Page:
Local Volunteers Participate in Read Across America


Volunteer Terri Jackson read to students at Booker T. Washington Elementary School

Volunteer Terri Jackson read to students at Booker T. Washington Elementary School


By Floyd Alvin Galloway

March 2 has evolved into a day the country marching toward literacy with Read Across America Day (RAAD). Across the United States millions individuals have visited schools in their area to read to students and promote literacy and teachers design special lessons and decorated classrooms to mark the special day.

Arizona is no different. Thousands have joined in on the literacy movement. One such event was organized by D.L. White, a contributor to the Arizona Informant and the author of a new children’s book, The Insatiable Letter S.

Gathering friends, family members and colleagues, White’s army of 26 volunteer’s participated in RAAD at seven schools, reading to over 825 students, in grades K-4. One group of volunteers, “Women of Color in the Judiciary,” had 15 volunteers, some dressed in their judge’s robe.

‘This was a great success,” said White. “In grades 5-8 we discussed school success, college and careers,” added White. Schools involved were Booker T. Washington Head Start, Cloves C. Campbell Sr. Elementary School, Maxine O. Bush Elementary, Bernard Black Elementary, Mary Bethune Elementary School, Capital Elementary, and Jorgensen Elementary. White donated several of his children book to the schools where his group volunteers to read.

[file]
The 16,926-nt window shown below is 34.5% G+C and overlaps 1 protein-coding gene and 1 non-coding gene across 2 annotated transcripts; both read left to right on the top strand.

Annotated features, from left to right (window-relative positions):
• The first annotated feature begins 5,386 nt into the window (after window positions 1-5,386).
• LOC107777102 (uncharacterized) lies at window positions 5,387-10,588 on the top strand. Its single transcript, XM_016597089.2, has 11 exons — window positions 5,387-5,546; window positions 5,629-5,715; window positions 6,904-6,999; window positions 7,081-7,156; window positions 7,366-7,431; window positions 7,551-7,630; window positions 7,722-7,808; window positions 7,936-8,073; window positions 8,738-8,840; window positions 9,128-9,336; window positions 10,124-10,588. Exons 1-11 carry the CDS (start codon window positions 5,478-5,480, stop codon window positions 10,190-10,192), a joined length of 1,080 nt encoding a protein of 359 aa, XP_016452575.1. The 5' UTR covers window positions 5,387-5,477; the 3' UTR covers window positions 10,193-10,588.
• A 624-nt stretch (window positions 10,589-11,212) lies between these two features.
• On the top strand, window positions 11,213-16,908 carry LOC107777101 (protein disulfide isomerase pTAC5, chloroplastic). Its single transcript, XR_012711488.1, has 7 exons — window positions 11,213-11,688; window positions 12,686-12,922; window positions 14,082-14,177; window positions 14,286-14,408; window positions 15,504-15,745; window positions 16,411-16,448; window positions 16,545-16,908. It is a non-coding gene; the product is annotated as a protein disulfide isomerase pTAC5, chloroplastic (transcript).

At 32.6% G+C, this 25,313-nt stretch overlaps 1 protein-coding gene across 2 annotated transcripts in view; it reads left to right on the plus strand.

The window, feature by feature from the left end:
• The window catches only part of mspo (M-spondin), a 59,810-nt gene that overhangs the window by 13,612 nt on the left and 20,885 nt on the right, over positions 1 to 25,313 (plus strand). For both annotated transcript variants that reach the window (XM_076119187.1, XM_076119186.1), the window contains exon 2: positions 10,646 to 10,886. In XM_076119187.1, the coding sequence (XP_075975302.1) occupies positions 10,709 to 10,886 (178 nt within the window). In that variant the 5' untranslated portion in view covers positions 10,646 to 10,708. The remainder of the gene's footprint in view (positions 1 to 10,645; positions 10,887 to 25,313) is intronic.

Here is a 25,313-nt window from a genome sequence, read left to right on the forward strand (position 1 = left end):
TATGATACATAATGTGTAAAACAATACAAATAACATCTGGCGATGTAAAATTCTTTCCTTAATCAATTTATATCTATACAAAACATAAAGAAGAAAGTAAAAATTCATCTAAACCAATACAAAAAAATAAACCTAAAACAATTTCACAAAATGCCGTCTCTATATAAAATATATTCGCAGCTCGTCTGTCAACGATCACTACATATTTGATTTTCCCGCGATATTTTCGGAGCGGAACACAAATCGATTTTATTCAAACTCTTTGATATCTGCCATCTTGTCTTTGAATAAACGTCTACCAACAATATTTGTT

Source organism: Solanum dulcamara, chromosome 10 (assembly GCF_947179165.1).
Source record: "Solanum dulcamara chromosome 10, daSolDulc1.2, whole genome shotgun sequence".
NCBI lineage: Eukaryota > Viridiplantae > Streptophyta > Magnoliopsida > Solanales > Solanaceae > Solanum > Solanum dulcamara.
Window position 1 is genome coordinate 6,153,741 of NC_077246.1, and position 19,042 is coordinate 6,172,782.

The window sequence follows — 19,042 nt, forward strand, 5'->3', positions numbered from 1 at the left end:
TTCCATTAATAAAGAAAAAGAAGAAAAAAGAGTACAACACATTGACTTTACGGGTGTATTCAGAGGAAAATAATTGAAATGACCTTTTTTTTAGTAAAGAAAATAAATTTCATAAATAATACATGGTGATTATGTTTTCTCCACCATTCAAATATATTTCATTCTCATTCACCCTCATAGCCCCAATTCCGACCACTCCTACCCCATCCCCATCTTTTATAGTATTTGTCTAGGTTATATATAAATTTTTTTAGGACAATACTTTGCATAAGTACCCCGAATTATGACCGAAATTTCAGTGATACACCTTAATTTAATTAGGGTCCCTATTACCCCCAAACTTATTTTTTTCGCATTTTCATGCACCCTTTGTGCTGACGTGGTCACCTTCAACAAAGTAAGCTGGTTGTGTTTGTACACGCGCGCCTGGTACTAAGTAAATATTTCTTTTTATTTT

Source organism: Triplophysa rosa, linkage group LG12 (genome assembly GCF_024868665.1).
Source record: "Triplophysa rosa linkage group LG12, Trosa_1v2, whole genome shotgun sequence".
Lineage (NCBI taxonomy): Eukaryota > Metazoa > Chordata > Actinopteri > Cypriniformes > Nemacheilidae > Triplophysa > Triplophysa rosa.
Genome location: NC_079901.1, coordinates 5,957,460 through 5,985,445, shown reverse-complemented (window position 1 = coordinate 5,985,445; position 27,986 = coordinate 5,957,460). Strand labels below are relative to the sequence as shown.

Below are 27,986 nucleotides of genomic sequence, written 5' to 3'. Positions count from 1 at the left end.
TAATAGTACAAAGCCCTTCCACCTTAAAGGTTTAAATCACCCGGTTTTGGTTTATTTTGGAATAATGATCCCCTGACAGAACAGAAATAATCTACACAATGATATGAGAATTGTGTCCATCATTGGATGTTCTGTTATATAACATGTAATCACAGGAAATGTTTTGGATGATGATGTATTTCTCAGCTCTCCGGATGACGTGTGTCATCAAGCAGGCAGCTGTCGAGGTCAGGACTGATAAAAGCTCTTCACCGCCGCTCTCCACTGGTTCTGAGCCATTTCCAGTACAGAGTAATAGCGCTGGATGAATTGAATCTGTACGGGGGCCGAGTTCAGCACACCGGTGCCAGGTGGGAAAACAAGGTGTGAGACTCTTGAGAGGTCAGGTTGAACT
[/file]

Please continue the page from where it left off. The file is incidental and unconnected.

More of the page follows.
The National Education Association (NEA), in 1997, pushed for a special day to celebrate reading throughout the United States. The popular idea morphed into the first Read Across America Day held on March 2, 1998. This nationwide observance coincides with the birthday of Dr Seuss (Geisel), an American writer best known writing children’s books. Some of his books include Green Eggs and Ham, How the Grinch Stole Christmas!, and The Cat in the Hat. Geisel has become a controversial recently as his past work of racist drawings have been brought to light, depicting Blacks, Asians and other persons of color as stereotypical demeaning characters.

In previous years U.S presidents and an array of celebrities have been involved in RAAD. Advocates note every child should have books at home to read. Reading expands the mind and the imagination. Reading is FUNdamental and critical for success in life.






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